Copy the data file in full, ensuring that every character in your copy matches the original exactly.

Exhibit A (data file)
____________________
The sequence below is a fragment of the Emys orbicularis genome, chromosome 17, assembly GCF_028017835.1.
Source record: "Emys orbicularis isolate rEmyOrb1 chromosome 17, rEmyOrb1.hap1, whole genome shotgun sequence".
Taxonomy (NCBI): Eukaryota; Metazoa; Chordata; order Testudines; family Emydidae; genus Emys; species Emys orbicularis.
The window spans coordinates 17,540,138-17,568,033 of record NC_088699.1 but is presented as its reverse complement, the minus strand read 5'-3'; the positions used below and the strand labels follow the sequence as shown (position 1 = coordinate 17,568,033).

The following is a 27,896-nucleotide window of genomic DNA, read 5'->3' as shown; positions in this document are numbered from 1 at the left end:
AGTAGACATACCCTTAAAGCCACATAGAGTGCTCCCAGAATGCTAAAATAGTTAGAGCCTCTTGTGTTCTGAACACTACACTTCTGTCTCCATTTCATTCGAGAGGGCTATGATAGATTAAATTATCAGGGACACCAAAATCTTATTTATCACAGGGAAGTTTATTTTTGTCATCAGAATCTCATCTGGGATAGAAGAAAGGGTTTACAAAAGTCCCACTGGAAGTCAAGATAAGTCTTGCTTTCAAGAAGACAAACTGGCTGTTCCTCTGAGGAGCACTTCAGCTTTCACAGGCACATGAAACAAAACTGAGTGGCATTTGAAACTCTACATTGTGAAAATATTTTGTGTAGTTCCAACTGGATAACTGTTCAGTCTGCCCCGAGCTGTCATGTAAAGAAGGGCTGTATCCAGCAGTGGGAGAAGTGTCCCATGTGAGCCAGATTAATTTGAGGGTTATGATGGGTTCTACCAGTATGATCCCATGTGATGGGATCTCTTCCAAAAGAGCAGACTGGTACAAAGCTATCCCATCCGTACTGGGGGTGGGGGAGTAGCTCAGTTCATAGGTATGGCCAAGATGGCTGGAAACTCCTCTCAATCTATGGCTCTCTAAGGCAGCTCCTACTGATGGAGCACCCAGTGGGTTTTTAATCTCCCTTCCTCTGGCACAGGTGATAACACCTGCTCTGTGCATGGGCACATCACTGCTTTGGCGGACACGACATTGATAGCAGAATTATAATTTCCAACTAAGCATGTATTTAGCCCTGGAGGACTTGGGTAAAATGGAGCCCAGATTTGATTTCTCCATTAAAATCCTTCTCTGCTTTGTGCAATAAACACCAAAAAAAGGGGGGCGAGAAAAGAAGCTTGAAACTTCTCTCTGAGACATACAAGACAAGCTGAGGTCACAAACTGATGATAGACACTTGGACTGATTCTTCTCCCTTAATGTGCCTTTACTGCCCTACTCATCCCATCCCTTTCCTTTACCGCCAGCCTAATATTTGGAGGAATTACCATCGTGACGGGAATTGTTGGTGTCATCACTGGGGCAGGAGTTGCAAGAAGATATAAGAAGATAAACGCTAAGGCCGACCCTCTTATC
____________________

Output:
The sequence below is a fragment of the Emys orbicularis genome, chromosome 17, assembly GCF_028017835.1.
Source record: "Emys orbicularis isolate rEmyOrb1 chromosome 17, rEmyOrb1.hap1, whole genome shotgun sequence".
Taxonomy (NCBI): Eukaryota; Metazoa; Chordata; order Testudines; family Emydidae; genus Emys; species Emys orbicularis.
The window spans coordinates 17,540,138-17,568,033 of record NC_088699.1 but is presented as its reverse complement, the minus strand read 5'-3'; the positions used below and the strand labels follow the sequence as shown (position 1 = coordinate 17,568,033).

The following is a 27,896-nucleotide window of genomic DNA, read 5'->3' as shown; positions in this document are numbered from 1 at the left end:
AGTAGACATACCCTTAAAGCCACATAGAGTGCTCCCAGAATGCTAAAATAGTTAGAGCCTCTTGTGTTCTGAACACTACACTTCTGTCTCCATTTCATTCGAGAGGGCTATGATAGATTAAATTATCAGGGACACCAAAATCTTATTTATCACAGGGAAGTTTATTTTTGTCATCAGAATCTCATCTGGGATAGAAGAAAGGGTTTACAAAAGTCCCACTGGAAGTCAAGATAAGTCTTGCTTTCAAGAAGACAAACTGGCTGTTCCTCTGAGGAGCACTTCAGCTTTCACAGGCACATGAAACAAAACTGAGTGGCATTTGAAACTCTACATTGTGAAAATATTTTGTGTAGTTCCAACTGGATAACTGTTCAGTCTGCCCCGAGCTGTCATGTAAAGAAGGGCTGTATCCAGCAGTGGGAGAAGTGTCCCATGTGAGCCAGATTAATTTGAGGGTTATGATGGGTTCTACCAGTATGATCCCATGTGATGGGATCTCTTCCAAAAGAGCAGACTGGTACAAAGCTATCCCATCCGTACTGGGGGTGGGGGAGTAGCTCAGTTCATAGGTATGGCCAAGATGGCTGGAAACTCCTCTCAATCTATGGCTCTCTAAGGCAGCTCCTACTGATGGAGCACCCAGTGGGTTTTTAATCTCCCTTCCTCTGGCACAGGTGATAACACCTGCTCTGTGCATGGGCACATCACTGCTTTGGCGGACACGACATTGATAGCAGAATTATAATTTCCAACTAAGCATGTATTTAGCCCTGGAGGACTTGGGTAAAATGGAGCCCAGATTTGATTTCTCCATTAAAATCCTTCTCTGCTTTGTGCAATAAACACCAAAAAAAGGGGGGCGAGAAAAGAAGCTTGAAACTTCTCTCTGAGACATACAAGACAAGCTGAGGTCACAAACTGATGATAGACACTTGGACTGATTCTTCTCCCTTAATGTGCCTTTACTGCCCTACTCATCCCATCCCTTTCCTTTACCGCCAGCCTAATATTTGGAGGAATTACCATCGTGACGGGAATTGTTGGTGTCATCACTGGGGCAGGAGTTGCAAGAAGATATAAGAAGATAAACGCTAAGGCCGACCCTCTTATC